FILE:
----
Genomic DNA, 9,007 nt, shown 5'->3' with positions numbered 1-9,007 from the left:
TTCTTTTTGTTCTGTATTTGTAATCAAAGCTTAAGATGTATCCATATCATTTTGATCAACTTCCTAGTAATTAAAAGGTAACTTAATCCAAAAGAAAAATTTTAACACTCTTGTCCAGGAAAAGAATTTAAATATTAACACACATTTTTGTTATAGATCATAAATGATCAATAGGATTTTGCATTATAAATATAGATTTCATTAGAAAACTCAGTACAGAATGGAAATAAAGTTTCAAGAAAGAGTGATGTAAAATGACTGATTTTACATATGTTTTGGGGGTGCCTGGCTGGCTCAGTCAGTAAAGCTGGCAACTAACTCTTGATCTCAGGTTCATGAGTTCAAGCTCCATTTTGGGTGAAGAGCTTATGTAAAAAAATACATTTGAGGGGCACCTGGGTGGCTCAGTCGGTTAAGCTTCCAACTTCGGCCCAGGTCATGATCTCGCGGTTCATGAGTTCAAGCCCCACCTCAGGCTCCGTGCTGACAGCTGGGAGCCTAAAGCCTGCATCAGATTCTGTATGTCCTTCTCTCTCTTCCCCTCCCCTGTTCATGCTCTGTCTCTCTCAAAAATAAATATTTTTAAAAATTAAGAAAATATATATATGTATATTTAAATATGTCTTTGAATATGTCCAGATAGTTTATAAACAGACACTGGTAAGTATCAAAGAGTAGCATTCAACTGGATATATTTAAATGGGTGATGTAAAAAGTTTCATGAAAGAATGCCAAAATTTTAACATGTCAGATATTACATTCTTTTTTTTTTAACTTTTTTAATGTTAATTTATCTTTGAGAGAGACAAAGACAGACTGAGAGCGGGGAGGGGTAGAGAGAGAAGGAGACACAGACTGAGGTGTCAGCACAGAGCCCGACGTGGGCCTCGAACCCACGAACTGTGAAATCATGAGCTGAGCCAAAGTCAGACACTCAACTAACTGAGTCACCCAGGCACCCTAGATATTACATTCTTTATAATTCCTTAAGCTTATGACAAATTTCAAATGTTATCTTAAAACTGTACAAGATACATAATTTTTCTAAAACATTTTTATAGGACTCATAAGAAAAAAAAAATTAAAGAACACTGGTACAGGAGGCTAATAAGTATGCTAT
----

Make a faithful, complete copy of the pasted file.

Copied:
Genomic DNA, 9,007 nt, shown 5'->3' with positions numbered 1-9,007 from the left:
TTCTTTTTGTTCTGTATTTGTAATCAAAGCTTAAGATGTATCCATATCATTTTGATCAACTTCCTAGTAATTAAAAGGTAACTTAATCCAAAAGAAAAATTTTAACACTCTTGTCCAGGAAAAGAATTTAAATATTAACACACATTTTTGTTATAGATCATAAATGATCAATAGGATTTTGCATTATAAATATAGATTTCATTAGAAAACTCAGTACAGAATGGAAATAAAGTTTCAAGAAAGAGTGATGTAAAATGACTGATTTTACATATGTTTTGGGGGTGCCTGGCTGGCTCAGTCAGTAAAGCTGGCAACTAACTCTTGATCTCAGGTTCATGAGTTCAAGCTCCATTTTGGGTGAAGAGCTTATGTAAAAAAATACATTTGAGGGGCACCTGGGTGGCTCAGTCGGTTAAGCTTCCAACTTCGGCCCAGGTCATGATCTCGCGGTTCATGAGTTCAAGCCCCACCTCAGGCTCCGTGCTGACAGCTGGGAGCCTAAAGCCTGCATCAGATTCTGTATGTCCTTCTCTCTCTTCCCCTCCCCTGTTCATGCTCTGTCTCTCTCAAAAATAAATATTTTTAAAAATTAAGAAAATATATATATGTATATTTAAATATGTCTTTGAATATGTCCAGATAGTTTATAAACAGACACTGGTAAGTATCAAAGAGTAGCATTCAACTGGATATATTTAAATGGGTGATGTAAAAAGTTTCATGAAAGAATGCCAAAATTTTAACATGTCAGATATTACATTCTTTTTTTTTTAACTTTTTTAATGTTAATTTATCTTTGAGAGAGACAAAGACAGACTGAGAGCGGGGAGGGGTAGAGAGAGAAGGAGACACAGACTGAGGTGTCAGCACAGAGCCCGACGTGGGCCTCGAACCCACGAACTGTGAAATCATGAGCTGAGCCAAAGTCAGACACTCAACTAACTGAGTCACCCAGGCACCCTAGATATTACATTCTTTATAATTCCTTAAGCTTATGACAAATTTCAAATGTTATCTTAAAACTGTACAAGATACATAATTTTTCTAAAACATTTTTATAGGACTCATAAGAAAAAAAAAATTAAAGAACACTGGTACAGGAGGCTAATAAGTATGCTAT